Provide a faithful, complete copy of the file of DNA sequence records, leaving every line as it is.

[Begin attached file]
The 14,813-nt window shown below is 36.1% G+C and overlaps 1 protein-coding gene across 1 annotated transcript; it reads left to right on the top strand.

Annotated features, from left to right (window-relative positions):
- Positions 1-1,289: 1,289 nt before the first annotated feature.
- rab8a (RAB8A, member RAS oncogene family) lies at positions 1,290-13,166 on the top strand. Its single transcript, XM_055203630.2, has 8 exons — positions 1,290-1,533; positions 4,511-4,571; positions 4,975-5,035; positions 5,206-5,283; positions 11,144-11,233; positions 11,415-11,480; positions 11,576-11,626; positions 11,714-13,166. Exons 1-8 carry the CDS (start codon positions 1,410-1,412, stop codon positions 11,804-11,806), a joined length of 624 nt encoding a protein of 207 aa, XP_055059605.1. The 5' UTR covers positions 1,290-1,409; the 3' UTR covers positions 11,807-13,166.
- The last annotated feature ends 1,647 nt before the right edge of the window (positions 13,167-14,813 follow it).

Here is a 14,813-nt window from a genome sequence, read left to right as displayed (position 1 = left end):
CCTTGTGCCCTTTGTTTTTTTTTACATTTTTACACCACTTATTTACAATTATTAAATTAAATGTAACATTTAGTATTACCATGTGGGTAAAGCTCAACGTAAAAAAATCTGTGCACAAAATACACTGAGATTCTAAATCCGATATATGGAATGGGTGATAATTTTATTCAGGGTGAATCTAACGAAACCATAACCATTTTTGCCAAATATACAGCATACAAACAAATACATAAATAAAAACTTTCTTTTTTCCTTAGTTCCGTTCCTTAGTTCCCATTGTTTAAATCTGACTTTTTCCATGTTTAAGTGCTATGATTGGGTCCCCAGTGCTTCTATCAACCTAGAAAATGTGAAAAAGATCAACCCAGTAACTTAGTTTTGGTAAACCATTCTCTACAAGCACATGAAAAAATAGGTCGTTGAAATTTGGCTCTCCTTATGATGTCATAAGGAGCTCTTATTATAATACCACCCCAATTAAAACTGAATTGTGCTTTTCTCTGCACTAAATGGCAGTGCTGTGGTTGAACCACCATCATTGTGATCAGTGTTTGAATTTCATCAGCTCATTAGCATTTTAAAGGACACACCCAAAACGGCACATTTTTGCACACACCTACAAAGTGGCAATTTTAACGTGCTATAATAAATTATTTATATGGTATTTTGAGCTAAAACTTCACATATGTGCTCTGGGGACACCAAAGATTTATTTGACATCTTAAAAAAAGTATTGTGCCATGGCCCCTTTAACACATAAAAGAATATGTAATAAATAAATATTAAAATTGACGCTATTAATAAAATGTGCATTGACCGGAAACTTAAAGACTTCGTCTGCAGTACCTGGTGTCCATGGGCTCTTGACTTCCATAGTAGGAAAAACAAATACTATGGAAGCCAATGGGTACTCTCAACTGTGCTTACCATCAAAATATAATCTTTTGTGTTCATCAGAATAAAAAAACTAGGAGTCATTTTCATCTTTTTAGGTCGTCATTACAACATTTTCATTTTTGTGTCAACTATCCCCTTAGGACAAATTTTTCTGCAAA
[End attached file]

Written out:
The 14,813-nt window shown below is 36.1% G+C and overlaps 1 protein-coding gene across 1 annotated transcript; it reads left to right on the top strand.

Annotated features, from left to right (window-relative positions):
- Positions 1-1,289: 1,289 nt before the first annotated feature.
- rab8a (RAB8A, member RAS oncogene family) lies at positions 1,290-13,166 on the top strand. Its single transcript, XM_055203630.2, has 8 exons — positions 1,290-1,533; positions 4,511-4,571; positions 4,975-5,035; positions 5,206-5,283; positions 11,144-11,233; positions 11,415-11,480; positions 11,576-11,626; positions 11,714-13,166. Exons 1-8 carry the CDS (start codon positions 1,410-1,412, stop codon positions 11,804-11,806), a joined length of 624 nt encoding a protein of 207 aa, XP_055059605.1. The 5' UTR covers positions 1,290-1,409; the 3' UTR covers positions 11,807-13,166.
- The last annotated feature ends 1,647 nt before the right edge of the window (positions 13,167-14,813 follow it).

Here is a 14,813-nt window from a genome sequence, read left to right as displayed (position 1 = left end):
CCTTGTGCCCTTTGTTTTTTTTTACATTTTTACACCACTTATTTACAATTATTAAATTAAATGTAACATTTAGTATTACCATGTGGGTAAAGCTCAACGTAAAAAAATCTGTGCACAAAATACACTGAGATTCTAAATCCGATATATGGAATGGGTGATAATTTTATTCAGGGTGAATCTAACGAAACCATAACCATTTTTGCCAAATATACAGCATACAAACAAATACATAAATAAAAACTTTCTTTTTTCCTTAGTTCCGTTCCTTAGTTCCCATTGTTTAAATCTGACTTTTTCCATGTTTAAGTGCTATGATTGGGTCCCCAGTGCTTCTATCAACCTAGAAAATGTGAAAAAGATCAACCCAGTAACTTAGTTTTGGTAAACCATTCTCTACAAGCACATGAAAAAATAGGTCGTTGAAATTTGGCTCTCCTTATGATGTCATAAGGAGCTCTTATTATAATACCACCCCAATTAAAACTGAATTGTGCTTTTCTCTGCACTAAATGGCAGTGCTGTGGTTGAACCACCATCATTGTGATCAGTGTTTGAATTTCATCAGCTCATTAGCATTTTAAAGGACACACCCAAAACGGCACATTTTTGCACACACCTACAAAGTGGCAATTTTAACGTGCTATAATAAATTATTTATATGGTATTTTGAGCTAAAACTTCACATATGTGCTCTGGGGACACCAAAGATTTATTTGACATCTTAAAAAAAGTATTGTGCCATGGCCCCTTTAACACATAAAAGAATATGTAATAAATAAATATTAAAATTGACGCTATTAATAAAATGTGCATTGACCGGAAACTTAAAGACTTCGTCTGCAGTACCTGGTGTCCATGGGCTCTTGACTTCCATAGTAGGAAAAACAAATACTATGGAAGCCAATGGGTACTCTCAACTGTGCTTACCATCAAAATATAATCTTTTGTGTTCATCAGAATAAAAAAACTAGGAGTCATTTTCATCTTTTTAGGTCGTCATTACAACATTTTCATTTTTGTGTCAACTATCCCCTTAGGACAAATTTTTCTGCAAA